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HIV and AIDS – Facts and Prevention

December 1 was World AIDS Day. According to the Centers for Disease Control and Prevention, more than a million people in the United States are living with HIV. It is estimated that one out of five Americans with HIV do not know they have the infection. Dr. Raghavendra Tirupathi, medical director of Keystone Infectious Diseases and Keystone Health’s HIV program, and physician at Keystone Internal Medicine says it’s important that everyone educates themselves about HIV facts and prevention.

What is HIV? HIV, or human immunodeficiency virus, damages a person’s body by destroying specific blood cells which help the body fight disease.

What is AIDS? HIV, if left untreated, can develop into AIDS — acquired immune deficiency syndrome. At this stage of the HIV infection, a person’s immune system is severely damaged and has difficulty fighting disease and certain cancers.

How is HIV/AIDS spread and not spread? HIV is not spread by saliva, kissing, shaking hands or sharing utensils. It is not spread through insect bites, air or water. HIV is transmitted through sex with either a man or woman without the use of condoms. HIV can also be spread through using IV drugs or having a partner who uses IV drugs. Pregnant women can pass HIV to their baby by pregnancy or through breastfeeding. Getting tattoos or body piercing does present a potential risk if obtained from an unlicensed facility or if performed in an unsterile way.

Who should be tested? Everyone between the age of 13 and 64 should be tested at least once in their lifetime, even if you don’t think you are at risk. For those who have had more than one sexual partner in the last six months, have a history of sexually transmitted disease in the last year or have a history of IV drug use, you should be tested at least once every year. For those who have high-risk sexual behaviors, multiple partners, have sex in exchange for money, or use injection drugs, testing is recommended every three to six months.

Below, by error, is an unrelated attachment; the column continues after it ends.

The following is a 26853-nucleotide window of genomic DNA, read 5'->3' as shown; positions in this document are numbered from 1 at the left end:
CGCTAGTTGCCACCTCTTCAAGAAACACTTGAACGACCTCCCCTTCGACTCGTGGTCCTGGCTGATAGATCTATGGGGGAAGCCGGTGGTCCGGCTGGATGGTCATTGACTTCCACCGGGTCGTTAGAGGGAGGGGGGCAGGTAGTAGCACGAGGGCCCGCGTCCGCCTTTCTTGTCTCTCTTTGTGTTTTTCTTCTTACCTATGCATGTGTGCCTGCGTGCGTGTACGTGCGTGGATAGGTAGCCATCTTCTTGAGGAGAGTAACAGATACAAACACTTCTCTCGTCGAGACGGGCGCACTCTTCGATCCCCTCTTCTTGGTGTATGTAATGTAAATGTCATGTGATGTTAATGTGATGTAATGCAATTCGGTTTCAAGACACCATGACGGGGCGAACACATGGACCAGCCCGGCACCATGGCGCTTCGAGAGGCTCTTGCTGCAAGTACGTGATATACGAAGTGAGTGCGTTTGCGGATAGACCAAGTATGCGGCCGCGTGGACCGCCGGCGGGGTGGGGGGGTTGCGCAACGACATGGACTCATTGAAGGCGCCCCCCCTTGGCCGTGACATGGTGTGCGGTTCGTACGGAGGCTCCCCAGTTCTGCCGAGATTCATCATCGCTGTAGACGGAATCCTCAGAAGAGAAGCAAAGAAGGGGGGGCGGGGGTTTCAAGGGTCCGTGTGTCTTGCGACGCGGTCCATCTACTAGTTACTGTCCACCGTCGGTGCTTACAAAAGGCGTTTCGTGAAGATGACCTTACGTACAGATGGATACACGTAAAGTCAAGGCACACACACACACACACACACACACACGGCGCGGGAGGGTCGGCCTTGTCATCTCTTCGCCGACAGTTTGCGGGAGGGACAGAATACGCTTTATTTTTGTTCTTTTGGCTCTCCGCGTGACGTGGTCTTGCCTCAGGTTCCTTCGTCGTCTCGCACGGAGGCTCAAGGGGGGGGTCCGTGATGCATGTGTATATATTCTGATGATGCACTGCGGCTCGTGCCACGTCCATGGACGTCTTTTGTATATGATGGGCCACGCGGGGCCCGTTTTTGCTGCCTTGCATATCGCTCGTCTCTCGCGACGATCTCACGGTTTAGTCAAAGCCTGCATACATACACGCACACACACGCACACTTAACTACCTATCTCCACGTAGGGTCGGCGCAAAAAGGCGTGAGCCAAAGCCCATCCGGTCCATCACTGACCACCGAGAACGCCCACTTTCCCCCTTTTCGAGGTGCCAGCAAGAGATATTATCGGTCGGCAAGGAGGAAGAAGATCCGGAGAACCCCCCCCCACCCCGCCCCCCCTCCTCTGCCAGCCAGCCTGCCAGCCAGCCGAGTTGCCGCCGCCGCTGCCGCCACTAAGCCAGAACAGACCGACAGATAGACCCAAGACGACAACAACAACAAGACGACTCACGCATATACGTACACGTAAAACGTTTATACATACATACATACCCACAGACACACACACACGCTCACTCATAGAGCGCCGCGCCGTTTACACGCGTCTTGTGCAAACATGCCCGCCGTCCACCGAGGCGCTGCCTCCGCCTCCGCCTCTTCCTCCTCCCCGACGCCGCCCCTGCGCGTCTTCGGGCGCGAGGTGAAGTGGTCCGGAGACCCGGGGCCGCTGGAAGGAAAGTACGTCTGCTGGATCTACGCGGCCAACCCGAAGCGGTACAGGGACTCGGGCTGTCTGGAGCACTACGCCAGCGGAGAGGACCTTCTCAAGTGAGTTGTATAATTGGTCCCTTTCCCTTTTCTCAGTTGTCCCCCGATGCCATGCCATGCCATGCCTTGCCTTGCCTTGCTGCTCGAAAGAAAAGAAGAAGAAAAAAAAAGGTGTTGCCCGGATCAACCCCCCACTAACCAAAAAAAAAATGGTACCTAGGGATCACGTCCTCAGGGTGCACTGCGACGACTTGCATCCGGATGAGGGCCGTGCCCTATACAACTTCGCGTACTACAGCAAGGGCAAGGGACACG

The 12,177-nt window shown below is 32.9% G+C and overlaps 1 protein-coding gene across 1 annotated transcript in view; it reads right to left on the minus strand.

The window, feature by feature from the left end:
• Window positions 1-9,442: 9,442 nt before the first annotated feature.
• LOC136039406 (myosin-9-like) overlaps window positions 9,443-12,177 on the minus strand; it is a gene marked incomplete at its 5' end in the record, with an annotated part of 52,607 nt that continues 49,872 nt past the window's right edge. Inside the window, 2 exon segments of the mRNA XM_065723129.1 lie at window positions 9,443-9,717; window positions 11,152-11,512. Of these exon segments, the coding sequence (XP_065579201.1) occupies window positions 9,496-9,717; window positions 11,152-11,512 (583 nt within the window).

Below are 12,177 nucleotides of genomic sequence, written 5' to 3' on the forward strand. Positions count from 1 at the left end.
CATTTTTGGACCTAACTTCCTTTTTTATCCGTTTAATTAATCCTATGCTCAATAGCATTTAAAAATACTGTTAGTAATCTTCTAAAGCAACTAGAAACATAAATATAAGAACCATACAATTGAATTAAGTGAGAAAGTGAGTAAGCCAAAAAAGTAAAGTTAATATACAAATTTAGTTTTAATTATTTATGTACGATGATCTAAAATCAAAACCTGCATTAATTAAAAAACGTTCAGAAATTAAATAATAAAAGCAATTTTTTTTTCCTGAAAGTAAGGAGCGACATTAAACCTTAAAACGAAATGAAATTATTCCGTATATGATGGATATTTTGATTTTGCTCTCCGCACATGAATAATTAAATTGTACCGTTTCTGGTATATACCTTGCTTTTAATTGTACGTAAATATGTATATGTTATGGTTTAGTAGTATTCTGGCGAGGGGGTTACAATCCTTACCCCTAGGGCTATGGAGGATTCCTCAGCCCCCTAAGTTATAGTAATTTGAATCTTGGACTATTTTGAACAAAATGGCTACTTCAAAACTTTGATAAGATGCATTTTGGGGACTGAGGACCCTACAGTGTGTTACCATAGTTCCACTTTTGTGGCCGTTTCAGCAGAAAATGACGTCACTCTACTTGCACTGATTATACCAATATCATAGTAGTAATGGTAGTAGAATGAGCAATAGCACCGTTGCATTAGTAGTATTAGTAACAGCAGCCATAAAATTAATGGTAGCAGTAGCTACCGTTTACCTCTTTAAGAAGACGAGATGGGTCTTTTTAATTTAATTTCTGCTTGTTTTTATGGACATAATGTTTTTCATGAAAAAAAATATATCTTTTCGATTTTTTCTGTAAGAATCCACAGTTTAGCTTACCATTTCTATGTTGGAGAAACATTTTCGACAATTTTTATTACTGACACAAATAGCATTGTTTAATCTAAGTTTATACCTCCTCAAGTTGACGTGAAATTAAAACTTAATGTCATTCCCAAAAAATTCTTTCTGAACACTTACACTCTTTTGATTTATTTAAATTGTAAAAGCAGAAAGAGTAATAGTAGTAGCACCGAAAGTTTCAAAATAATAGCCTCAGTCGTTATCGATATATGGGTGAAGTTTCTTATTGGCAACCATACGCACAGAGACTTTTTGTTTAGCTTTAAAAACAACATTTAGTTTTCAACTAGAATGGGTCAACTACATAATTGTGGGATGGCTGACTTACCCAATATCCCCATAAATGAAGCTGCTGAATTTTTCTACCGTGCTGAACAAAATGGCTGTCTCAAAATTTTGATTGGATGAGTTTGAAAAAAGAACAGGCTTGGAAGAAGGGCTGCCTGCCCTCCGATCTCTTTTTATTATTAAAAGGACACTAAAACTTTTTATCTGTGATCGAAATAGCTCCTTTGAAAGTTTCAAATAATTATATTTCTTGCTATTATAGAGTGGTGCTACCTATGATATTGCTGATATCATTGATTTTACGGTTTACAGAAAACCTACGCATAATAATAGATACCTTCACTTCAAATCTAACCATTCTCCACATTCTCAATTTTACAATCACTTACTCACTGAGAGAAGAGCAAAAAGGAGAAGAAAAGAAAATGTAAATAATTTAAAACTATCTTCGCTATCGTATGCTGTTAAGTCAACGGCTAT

Free Testing Available In Franklin County, free and confidential HIV testing is provided on a walk-in basis at these locations: Keystone Internal Medicine (830 5th Ave Suite 201, Chambersburg) and Keystone Community Outreach (455 Lincoln Way East, Chambersburg). The completely confidential testing is very quick—it only takes a few minutes and results are ready in less than half an hour. This non-invasive test is done by simply swabbing the gums—no blood is involved. No appointment is needed; you can simply walk in during business hours.

Know your status Getting tested is the only way to know your status. If HIV is detected early and treated, you can expect a higher quality of life and a longer life. And the good news is there is help available in our community for those who are HIV positive.  The Keystone Health HIV Program provides medical and support services to HIV positive individuals.

 

This article contains general information only and should not be used as a substitute for professional diagnosis, treatment or care by a qualified health care provider.